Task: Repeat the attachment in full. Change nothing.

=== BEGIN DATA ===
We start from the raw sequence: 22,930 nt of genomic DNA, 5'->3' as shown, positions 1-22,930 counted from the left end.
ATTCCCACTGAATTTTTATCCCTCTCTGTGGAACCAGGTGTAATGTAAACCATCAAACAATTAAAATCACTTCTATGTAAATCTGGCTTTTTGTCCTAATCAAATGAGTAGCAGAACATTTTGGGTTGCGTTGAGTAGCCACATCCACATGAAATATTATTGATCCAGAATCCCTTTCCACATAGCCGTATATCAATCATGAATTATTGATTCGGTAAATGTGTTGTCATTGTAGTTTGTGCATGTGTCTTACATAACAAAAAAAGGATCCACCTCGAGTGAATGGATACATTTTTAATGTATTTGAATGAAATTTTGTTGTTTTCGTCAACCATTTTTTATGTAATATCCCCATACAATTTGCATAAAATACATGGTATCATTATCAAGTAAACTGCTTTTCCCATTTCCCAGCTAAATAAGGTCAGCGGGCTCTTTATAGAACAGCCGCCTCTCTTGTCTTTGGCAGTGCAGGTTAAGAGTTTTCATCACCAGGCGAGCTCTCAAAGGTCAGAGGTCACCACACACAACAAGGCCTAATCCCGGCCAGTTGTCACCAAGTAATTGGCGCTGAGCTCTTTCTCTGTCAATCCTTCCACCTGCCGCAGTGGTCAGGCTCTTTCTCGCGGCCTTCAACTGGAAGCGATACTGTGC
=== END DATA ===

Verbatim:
We start from the raw sequence: 22,930 nt of genomic DNA, 5'->3' as shown, positions 1-22,930 counted from the left end.
ATTCCCACTGAATTTTTATCCCTCTCTGTGGAACCAGGTGTAATGTAAACCATCAAACAATTAAAATCACTTCTATGTAAATCTGGCTTTTTGTCCTAATCAAATGAGTAGCAGAACATTTTGGGTTGCGTTGAGTAGCCACATCCACATGAAATATTATTGATCCAGAATCCCTTTCCACATAGCCGTATATCAATCATGAATTATTGATTCGGTAAATGTGTTGTCATTGTAGTTTGTGCATGTGTCTTACATAACAAAAAAAGGATCCACCTCGAGTGAATGGATACATTTTTAATGTATTTGAATGAAATTTTGTTGTTTTCGTCAACCATTTTTTATGTAATATCCCCATACAATTTGCATAAAATACATGGTATCATTATCAAGTAAACTGCTTTTCCCATTTCCCAGCTAAATAAGGTCAGCGGGCTCTTTATAGAACAGCCGCCTCTCTTGTCTTTGGCAGTGCAGGTTAAGAGTTTTCATCACCAGGCGAGCTCTCAAAGGTCAGAGGTCACCACACACAACAAGGCCTAATCCCGGCCAGTTGTCACCAAGTAATTGGCGCTGAGCTCTTTCTCTGTCAATCCTTCCACCTGCCGCAGTGGTCAGGCTCTTTCTCGCGGCCTTCAACTGGAAGCGATACTGTGC